D.C.’s First Walmart Is Real—and It’s Spectacular

Commentary about business and finance.
Dec. 6 2013 11:00 AM

Urban Walmarts Are Great

Too bad cities have waited far too long to allow them.

The Walmart logo is displayed on a shopping cart at a Walmart store.
Walmart, now available in our nation's capital

Photo by Scott Olson/Getty Images

Like most good urban liberals, I’ve been engaged in a lifelong near-boycott of Walmart. Not so much out of any deeply felt, principled objections to the store, but because they don’t really build Walmarts in big liberal cities. When the company tries to set up shop in a liberal town, it’s frequently stymied by union groups and their allies. The myriad zoning and permitting rules surrounding urban land create many avenues for groups with political clout to block disfavored stores, and such moves have, for example, kept Walmart out of New York City for years.

But on Wednesday, after running a gantlet of political obstacles, two new Walmarts opened in Washington, D.C. And the one I visited, at least, is pretty great. Walmart simply crushes the brick-and-mortar competition available in the city, and its competitors were quite right to try to rig the game against it. The only real question is whether these kinds of big-box stores have any real future at all in the age of Amazon.

The store, at H Street and First Street NW, is designed in an appealing way to fit into the urban landscape. Parking is below ground, the shopping is on a single level, and apartments are above. Eventually, the exterior of the building will be ringed by several smaller shops—build-out is nearly complete on a Starbucks and a branch of Capital One Bank.


Inside, the store has been squeezed into a smaller-than-usual footprint without doing much to sacrifice what’s appealing about traditional suburban Walmarts. There’s a bit less stuff for sale (no guns, for example) than I’ve seen in visits to Walmarts in Maine and North Carolina. But to see the store’s true power, you need to wander over to the grocery section. The United Food and Commercial Workers are at the center of the labor alliance against Walmart, and it’s no coincidence. UFCW represents workers at the region’s Safeway and Giant supermarkets, and the Walmart grocery shopping experience is like what they offer—only much, much better.

It’s a decidedly downscale shopping experience. A range of Hamburger Helper (and Chicken Helper spinoff) was on sale for a dollar a box, you can snag a jar of Ragu meat-flavored pasta sauce for $1.98, and the dairy aisle dedicates more shelf space to conventional yogurt than to strained Greek-style brands. The only real selling point for foodies is the availability of beef tongue, prominently labeled as lengua de vaca and clearly marketed more at Latin American immigrants than gentrifying taco lovers. But compared with the union stores, the aisles are pleasantly wide, the shopping carts all have functioning wheels, and the shelves have every kind of boxed macaroni and cheese a person could want. It even offers some financial services, like a check-cashing operation where you can get up to $1,000 for a $3 fee. Because a good deal on check cashing is a way to get customers in the door and ready to shop, Walmart can offer a much better rate than a stand-alone storefront check-cashing operation that needs to rely on fees as a profit center.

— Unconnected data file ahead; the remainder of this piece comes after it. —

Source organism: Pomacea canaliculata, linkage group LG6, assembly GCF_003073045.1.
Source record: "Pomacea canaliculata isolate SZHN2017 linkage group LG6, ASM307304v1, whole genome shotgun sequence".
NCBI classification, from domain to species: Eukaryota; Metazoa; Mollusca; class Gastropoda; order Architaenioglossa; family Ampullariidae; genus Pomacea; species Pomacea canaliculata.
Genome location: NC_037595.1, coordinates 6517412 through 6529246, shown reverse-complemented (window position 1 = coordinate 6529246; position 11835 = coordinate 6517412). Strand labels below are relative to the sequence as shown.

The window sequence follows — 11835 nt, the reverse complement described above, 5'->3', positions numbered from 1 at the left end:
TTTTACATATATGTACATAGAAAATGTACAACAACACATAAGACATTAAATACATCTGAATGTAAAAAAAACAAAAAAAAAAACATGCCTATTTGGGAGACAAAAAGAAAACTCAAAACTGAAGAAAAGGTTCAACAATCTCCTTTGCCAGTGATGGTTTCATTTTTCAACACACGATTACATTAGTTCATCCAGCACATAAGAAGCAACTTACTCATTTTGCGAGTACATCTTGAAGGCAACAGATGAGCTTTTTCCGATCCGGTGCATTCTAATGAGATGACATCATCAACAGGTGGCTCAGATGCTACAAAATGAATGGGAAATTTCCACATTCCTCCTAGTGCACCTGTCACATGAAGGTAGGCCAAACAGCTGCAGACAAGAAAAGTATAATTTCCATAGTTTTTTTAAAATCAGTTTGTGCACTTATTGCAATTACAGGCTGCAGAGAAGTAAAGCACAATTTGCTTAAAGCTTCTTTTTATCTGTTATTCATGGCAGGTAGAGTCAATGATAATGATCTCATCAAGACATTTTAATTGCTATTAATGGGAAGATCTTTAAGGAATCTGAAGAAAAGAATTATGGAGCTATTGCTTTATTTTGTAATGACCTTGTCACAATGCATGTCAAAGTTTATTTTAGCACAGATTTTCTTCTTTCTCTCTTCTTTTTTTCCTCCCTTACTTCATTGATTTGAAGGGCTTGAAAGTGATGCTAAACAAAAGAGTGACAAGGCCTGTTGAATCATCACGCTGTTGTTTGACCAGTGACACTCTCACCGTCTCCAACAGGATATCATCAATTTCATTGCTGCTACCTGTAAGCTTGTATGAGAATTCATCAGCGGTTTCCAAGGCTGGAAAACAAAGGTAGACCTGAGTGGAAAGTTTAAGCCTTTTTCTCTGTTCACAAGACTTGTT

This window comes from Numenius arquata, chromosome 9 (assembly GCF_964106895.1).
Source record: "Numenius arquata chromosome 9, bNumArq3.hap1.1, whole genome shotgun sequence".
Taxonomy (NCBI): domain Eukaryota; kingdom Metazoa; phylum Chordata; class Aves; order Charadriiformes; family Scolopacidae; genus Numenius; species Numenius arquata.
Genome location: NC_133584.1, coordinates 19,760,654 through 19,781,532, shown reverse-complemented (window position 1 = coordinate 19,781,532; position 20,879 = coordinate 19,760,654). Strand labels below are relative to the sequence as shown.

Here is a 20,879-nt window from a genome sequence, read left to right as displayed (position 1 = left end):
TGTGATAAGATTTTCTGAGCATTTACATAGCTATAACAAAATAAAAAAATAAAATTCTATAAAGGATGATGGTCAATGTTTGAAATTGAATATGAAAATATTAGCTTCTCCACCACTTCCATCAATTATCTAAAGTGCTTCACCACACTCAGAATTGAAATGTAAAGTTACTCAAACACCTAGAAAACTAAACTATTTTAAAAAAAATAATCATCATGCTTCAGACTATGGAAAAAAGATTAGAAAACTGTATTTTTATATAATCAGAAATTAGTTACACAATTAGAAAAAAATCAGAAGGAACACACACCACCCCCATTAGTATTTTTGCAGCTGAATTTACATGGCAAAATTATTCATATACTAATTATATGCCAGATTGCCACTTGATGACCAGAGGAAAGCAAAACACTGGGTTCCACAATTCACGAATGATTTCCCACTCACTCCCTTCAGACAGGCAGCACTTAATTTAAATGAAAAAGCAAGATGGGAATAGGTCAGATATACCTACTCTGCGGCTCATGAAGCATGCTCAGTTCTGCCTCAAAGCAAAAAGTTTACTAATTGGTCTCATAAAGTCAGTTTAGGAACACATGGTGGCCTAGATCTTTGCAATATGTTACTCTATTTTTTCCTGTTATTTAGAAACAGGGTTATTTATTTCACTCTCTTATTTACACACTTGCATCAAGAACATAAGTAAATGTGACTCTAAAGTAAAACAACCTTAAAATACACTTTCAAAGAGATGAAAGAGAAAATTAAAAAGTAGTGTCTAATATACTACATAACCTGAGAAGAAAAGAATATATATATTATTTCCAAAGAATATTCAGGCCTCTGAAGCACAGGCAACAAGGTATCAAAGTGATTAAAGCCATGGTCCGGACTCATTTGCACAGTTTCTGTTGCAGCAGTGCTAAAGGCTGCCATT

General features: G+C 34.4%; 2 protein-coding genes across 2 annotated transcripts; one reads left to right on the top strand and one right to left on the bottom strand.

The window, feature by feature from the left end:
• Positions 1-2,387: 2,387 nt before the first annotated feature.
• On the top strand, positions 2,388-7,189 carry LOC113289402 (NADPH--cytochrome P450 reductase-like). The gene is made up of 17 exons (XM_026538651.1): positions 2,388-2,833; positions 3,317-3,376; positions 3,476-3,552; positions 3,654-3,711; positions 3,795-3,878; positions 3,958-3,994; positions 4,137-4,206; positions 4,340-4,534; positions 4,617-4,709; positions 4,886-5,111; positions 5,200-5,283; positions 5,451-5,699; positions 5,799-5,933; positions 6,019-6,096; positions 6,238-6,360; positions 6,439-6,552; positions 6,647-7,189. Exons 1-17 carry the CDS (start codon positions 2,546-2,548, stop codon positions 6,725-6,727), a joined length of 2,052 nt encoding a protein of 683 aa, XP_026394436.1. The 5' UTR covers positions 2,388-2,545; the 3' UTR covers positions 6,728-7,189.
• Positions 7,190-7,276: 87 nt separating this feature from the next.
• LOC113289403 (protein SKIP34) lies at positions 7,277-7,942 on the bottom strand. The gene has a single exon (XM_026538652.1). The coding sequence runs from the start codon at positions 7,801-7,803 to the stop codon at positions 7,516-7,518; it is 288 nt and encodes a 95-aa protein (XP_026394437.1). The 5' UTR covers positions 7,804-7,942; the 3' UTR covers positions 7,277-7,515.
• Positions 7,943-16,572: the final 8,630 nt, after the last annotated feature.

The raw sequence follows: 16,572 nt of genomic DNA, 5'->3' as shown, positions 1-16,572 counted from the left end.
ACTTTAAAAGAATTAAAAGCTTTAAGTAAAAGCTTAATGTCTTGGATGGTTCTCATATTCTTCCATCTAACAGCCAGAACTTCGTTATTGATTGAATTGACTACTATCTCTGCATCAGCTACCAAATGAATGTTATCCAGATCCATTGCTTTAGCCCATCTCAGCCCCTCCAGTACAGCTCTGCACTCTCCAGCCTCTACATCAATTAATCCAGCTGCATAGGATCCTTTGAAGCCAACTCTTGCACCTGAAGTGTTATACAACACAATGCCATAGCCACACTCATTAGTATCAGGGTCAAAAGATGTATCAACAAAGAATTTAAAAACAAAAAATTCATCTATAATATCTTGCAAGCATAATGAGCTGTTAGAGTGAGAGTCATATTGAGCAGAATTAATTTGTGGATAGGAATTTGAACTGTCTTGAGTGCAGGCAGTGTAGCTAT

Most damningly, the store is well-staffed with friendly and helpful people who make the Safeway experience seem like shopping in a Russian customs line. The (I assume) lower pay lets Walmart hire more people. And however meager the wages may be, they were high enough that 23,000 people applied for 600 positions at the stores, meaning the people who got picked are probably pretty good at their jobs.

Still, while wandering around, it was hard to avoid the conclusion that the urban-format Walmart may be an idea whose time has already passed. The store was actually surprisingly busy for a midmorning Wednesday, with seemingly half the off-duty shift workers and scooter-bound disabled residents of the city plying the aisles. But there was nothing I wanted to buy.

I wasn’t in the market for any fresh meat or produce, and the vast majority of the store is dedicated to dry goods. But why would I buy some socks or a no-stick frying pan or a coffee maker at Walmart when Amazon Prime would ship almost anything to my door in 36 hours? In fact, this past November, just as the finishing touches were being put on the new Walmart, I was getting serious about putting Amazon’s Subscribe & Save feature to use. Paper towels, toilet paper, dish soap, hand soap, laundry detergent, whatever you call the stuff that goes in a dishwasher, dried pasta, canned beans, and basically anything else that won’t rot are now scheduled for drop-off on the 22nd of every month. For now, less-wired demographic groups are still eager for the brick-and-mortar shopping experience. But delivery—no parking, no schlepping—is the future of urban commerce, not reengineered big-box stores.

Walmart knows this, of course, and is trying to get into the e-commerce game in a big way. But even if it succeeds (which will be very hard), urban stores seem unlikely to play a large role in a strategy that calls for goods to be distributed from very large suburban warehouses. In the meantime, cities that have been fending off Walmart have been shooting themselves in the foot. The multibrand physical retail store is a fading concept, but Walmart does it very well—and its downtown D.C. shop shows the company certainly can make it work in urban centers that deign to grant them permission to try.



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